sincere penitence or remorse. | Theology. sorrow for and detestation of sin with a true purpose of amendment, arising from a love of God for His own perfections (perfect contrition) or from some inferior motive, as fear of divine punishment (imperfect contrition) | deeply felt remorse; penitence | (Christianity) detestation of past sins and a resolve to make amends, either from love of God (perfect contrition) or from hope of heaven (imperfect contrition)

16

Jingoistic

the spirit, policy, or practice of jingoes; bellicose chauvinism. | the belligerent spirit or foreign policy of jingoes; chauvinism

17

Phlegmatic

not easily excited to action or display of emotion; apathetic; sluggish. | self-possessed, calm, or composed. | of the nature of or abounding in the humor phlegm. | having a stolid or unemotional disposition | not easily excited

18

Redress

to dress again. | the setting right of what is wrong: redress of abuses. | relief from wrong or injury. | compensation or satisfaction for a wrong or injury. | to set right; remedy or repair (wrongs, injuries, etc.). | to correct or reform (abuses, evils, etc.). | to remedy or relieve (suffering, want, etc.). | to adjust evenly again, as a balance. | to put right (a wrong), esp by compensation; make reparation for: to redress a grievance | to correct or adjust (esp in the phrase redress the balance)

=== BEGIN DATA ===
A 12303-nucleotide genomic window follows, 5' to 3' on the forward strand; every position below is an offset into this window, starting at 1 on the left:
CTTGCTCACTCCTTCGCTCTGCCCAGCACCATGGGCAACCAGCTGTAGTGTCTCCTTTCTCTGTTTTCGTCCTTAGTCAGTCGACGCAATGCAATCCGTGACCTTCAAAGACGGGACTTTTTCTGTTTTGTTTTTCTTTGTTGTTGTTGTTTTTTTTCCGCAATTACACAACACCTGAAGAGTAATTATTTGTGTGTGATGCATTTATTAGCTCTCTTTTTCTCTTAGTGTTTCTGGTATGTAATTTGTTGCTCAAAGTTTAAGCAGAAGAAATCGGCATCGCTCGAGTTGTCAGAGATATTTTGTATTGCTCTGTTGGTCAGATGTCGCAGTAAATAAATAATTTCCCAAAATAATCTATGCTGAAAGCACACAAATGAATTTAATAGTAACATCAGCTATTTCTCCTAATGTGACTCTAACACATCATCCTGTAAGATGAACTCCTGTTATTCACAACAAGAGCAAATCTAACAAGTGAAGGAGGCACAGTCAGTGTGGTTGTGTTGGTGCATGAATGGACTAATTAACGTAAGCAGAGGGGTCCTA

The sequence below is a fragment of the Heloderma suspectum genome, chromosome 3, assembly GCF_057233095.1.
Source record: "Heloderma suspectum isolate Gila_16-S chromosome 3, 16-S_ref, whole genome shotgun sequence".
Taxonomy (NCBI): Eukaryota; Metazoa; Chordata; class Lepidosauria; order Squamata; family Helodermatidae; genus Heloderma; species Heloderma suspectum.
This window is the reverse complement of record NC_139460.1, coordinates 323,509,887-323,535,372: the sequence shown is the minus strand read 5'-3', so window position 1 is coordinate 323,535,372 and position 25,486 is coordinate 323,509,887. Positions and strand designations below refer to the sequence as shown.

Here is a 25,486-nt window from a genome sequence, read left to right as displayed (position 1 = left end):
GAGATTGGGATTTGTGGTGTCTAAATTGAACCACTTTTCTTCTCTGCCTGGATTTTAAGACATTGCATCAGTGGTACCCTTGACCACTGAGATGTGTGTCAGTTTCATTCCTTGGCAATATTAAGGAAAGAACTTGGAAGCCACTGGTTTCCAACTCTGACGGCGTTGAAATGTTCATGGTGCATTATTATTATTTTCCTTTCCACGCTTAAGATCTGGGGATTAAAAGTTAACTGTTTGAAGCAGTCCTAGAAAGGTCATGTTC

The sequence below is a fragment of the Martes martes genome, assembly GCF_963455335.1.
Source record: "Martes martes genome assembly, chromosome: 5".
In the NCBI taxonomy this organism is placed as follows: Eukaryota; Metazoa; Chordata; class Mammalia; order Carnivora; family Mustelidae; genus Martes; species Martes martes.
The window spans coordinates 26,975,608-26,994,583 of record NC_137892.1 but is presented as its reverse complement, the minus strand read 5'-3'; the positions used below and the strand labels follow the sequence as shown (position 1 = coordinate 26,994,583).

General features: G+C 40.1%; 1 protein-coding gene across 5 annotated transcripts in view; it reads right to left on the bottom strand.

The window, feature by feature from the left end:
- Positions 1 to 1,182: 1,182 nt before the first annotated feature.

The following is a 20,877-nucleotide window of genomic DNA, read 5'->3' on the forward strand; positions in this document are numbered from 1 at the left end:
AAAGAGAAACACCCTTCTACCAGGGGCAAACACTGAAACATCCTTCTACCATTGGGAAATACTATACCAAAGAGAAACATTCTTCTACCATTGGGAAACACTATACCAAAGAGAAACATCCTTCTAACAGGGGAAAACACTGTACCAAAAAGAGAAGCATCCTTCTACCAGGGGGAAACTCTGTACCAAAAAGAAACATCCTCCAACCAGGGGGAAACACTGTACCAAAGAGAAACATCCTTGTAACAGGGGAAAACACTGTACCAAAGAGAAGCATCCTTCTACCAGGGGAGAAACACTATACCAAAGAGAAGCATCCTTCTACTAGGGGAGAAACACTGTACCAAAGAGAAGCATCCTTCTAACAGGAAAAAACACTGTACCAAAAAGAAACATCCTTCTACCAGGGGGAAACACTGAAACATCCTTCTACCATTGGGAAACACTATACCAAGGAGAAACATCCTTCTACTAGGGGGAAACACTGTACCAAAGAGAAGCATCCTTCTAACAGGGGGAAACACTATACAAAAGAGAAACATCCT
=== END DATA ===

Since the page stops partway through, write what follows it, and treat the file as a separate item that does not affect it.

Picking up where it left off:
19

Surreptitiously

obtained, done, made, etc., by stealth; secret or unauthorized; clandestine: a surreptitious glance. | acting in a stealthy way. | obtained by subreption; subreptitious. | done, acquired, etc, in secret or by improper means | operating by stealth | characterized by fraud or misrepresentation of the truth

20

Wily

full of, marked by, or proceeding from wiles; crafty; cunning. | characterized by or proceeding from wiles; sly or crafty

21

Contumacious

stubbornly perverse or rebellious; willfully and obstinately disobedient. | stubbornly resistant to authority; wilfully obstinate

22

Embroil

to bring into discord or conflict; involve in contention or strife. | to throw into confusion; complicate. | to involve (a person, oneself, etc) in trouble, conflict, or argument | to throw (affairs) into a state of confusion or disorder; complicate; entangle

23

Guileless

free from guile; sincere; honest; straightforward; frank. | free from guile; ingenuous

24

Jocular

given to, characterized by, intended for, or suited to joking or jesting; waggish; facetious: jocular remarks about opera stars. | characterized by joking and good humour | meant lightly or humorously; facetious